History has never been more fun than it is in this fact-filled compendium of historical fiascoes and embarrassingly bad ideas. Throughout history, the rich and powerful, and even just the dim-witted, have made horrifically bad decisions that have had resounding effects on our world. From kings to corporate leaders, from captains to presidents, no one is immune to bad decisions and their lasting legacy. The fiascoes that litter our history are innumerable ... and fascinating in their foolishness. This witty collection of historical mayhem chronicles unwise decisions from ancient Greece to modern-day Hollywood and everything in between. Learn such lessons as: Never trust Greeks bearing gifts of large wooden horses. Avoid building elementary schools on toxic waste dumps, even those with sweet monikers like Love Canal. Rabbits multiply like rabbits Down Under. Even if you use brightly colored paint on the boats, it's quite easy to misplace an entire country's navy. With more than forty-five chapters of mind-boggling flubs and follies, fans of history, trivia, and those who just want a good laugh will adore this intriguing and fun read.
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William Morrow Paperbacks
August 17, 2004
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Excerpt from You Did What? by Bill Fawcett
You Kidnapped Whom?
It takes a lot of effort to make a series of mistakes so great that not only do they destroy your entire civilization but also become the stuff that makes one of the great epics of all times.
The Terrible Choices of the Trojan War
Troy, the Bronze Age
Brian M. Thomsen
Some of the greatest stories in history have their basis in a combination of actual events and legends, where the blurring of the line between the two creates a sense of truly epic storytelling and of heroes larger than life who are nonetheless men (centaurs and gods excluded, of course).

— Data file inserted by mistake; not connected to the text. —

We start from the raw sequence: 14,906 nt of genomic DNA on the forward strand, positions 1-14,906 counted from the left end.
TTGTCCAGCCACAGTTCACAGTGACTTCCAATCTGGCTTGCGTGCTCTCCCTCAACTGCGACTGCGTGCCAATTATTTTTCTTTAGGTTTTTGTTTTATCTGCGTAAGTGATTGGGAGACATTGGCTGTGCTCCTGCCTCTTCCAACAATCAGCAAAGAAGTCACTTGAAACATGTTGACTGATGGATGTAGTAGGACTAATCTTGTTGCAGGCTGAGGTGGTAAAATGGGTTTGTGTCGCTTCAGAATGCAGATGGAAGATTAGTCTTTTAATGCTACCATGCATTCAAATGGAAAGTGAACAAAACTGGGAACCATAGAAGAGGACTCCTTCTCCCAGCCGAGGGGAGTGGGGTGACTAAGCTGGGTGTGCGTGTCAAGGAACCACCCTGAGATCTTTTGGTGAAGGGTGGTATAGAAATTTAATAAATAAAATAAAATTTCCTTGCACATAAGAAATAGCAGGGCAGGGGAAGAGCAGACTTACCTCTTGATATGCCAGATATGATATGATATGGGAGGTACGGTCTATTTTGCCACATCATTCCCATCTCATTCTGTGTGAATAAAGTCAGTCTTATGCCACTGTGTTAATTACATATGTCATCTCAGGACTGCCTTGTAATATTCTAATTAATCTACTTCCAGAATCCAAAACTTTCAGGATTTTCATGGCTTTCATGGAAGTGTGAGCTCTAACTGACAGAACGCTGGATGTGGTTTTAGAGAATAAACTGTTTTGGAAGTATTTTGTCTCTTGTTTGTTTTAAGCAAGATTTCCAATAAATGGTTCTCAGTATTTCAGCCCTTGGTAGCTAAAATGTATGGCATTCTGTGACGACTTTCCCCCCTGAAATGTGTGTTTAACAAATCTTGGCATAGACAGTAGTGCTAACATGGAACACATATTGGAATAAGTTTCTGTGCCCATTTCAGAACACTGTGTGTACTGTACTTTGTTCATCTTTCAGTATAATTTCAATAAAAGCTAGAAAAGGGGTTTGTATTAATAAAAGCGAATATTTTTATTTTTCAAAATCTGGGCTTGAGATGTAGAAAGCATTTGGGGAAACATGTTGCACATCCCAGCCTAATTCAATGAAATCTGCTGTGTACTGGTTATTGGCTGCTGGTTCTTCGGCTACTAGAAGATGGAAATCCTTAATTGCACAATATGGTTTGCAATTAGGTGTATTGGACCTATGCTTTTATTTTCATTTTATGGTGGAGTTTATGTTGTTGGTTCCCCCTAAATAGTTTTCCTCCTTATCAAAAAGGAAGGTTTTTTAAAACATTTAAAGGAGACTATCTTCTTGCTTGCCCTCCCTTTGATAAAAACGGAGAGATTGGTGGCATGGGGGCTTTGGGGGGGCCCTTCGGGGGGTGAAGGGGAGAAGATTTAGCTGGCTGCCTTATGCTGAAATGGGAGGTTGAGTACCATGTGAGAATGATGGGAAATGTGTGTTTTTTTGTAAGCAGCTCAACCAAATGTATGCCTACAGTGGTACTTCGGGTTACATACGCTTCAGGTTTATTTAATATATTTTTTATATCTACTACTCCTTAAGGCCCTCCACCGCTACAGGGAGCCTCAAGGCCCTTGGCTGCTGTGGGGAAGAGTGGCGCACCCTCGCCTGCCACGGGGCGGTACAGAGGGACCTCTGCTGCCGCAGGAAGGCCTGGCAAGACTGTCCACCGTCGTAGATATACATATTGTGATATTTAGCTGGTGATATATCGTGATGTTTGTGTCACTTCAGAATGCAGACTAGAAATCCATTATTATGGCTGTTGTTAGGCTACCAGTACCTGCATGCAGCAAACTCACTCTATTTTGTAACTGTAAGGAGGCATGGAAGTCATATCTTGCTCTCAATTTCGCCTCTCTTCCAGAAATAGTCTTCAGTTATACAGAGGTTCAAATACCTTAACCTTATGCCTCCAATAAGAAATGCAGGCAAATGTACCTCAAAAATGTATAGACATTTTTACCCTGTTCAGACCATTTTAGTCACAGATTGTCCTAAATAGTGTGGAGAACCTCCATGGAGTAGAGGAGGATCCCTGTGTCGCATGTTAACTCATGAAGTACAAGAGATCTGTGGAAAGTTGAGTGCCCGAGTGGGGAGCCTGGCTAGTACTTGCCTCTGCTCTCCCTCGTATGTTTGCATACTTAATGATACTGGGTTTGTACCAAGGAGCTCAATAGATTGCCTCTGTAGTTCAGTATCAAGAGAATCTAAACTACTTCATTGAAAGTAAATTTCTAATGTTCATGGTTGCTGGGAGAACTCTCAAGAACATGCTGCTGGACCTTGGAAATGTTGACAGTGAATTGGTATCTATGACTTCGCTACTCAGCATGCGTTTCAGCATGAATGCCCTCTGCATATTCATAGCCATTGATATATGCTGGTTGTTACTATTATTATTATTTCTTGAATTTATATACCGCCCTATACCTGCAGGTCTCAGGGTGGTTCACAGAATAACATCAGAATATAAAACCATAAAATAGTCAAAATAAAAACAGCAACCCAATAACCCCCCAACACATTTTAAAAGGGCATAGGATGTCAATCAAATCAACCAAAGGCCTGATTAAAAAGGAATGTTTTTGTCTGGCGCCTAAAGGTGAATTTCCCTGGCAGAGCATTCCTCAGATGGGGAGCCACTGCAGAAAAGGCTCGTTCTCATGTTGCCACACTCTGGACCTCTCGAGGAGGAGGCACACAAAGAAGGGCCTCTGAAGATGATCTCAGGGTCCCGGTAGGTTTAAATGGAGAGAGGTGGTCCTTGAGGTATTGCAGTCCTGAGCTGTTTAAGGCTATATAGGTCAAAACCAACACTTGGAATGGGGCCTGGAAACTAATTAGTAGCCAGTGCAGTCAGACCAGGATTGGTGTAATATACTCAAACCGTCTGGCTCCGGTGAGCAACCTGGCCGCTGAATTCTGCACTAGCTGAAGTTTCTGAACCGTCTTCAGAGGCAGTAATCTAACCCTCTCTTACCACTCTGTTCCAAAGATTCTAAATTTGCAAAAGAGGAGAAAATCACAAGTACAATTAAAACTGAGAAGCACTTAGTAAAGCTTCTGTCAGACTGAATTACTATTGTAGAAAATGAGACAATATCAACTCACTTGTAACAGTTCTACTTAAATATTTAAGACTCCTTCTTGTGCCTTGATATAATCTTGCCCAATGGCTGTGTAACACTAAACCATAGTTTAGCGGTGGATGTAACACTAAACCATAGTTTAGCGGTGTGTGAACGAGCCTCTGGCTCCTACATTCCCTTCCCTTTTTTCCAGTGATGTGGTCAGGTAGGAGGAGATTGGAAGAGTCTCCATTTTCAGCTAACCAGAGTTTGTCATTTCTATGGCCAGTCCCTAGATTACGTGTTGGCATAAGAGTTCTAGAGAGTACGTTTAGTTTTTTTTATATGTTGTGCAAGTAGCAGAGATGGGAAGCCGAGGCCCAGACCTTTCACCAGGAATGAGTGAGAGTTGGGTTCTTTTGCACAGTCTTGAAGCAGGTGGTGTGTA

The factual history is unclear. Still, it took some pigheaded stupidity and shortsighted self-indulgence to effectively destroy the leading city of its day.
We know that indeed there was a city named Troy (also known as Ilium), believed to be located on a hill now called Hisarlik in the northwest reaches of Anatolia. However, this might not have been the location of the Troy as depicted in the chronicles of the Trojan War. Archaeological research has chosen a better candidate -- namely, Troy VI, which was destroyed in 1270 -- given the following facts: there are records that show it was in contact with Greece during the hypothetical period of the conflict,Greece was a flourishing yet warlike civilization at the time, and it included as part of its realm Mycenae and other locales actually mentioned in the Homeric records (which is also mentioned in various contemporary corroborating Hittite records).
Thus, when it comes to the facts, we know that there was a city of Troy (which may or may not have been located where we thought it was) and that sometime during the classical age a war took place there, possibly over a dispute concerning control of trade through the Dardanelles.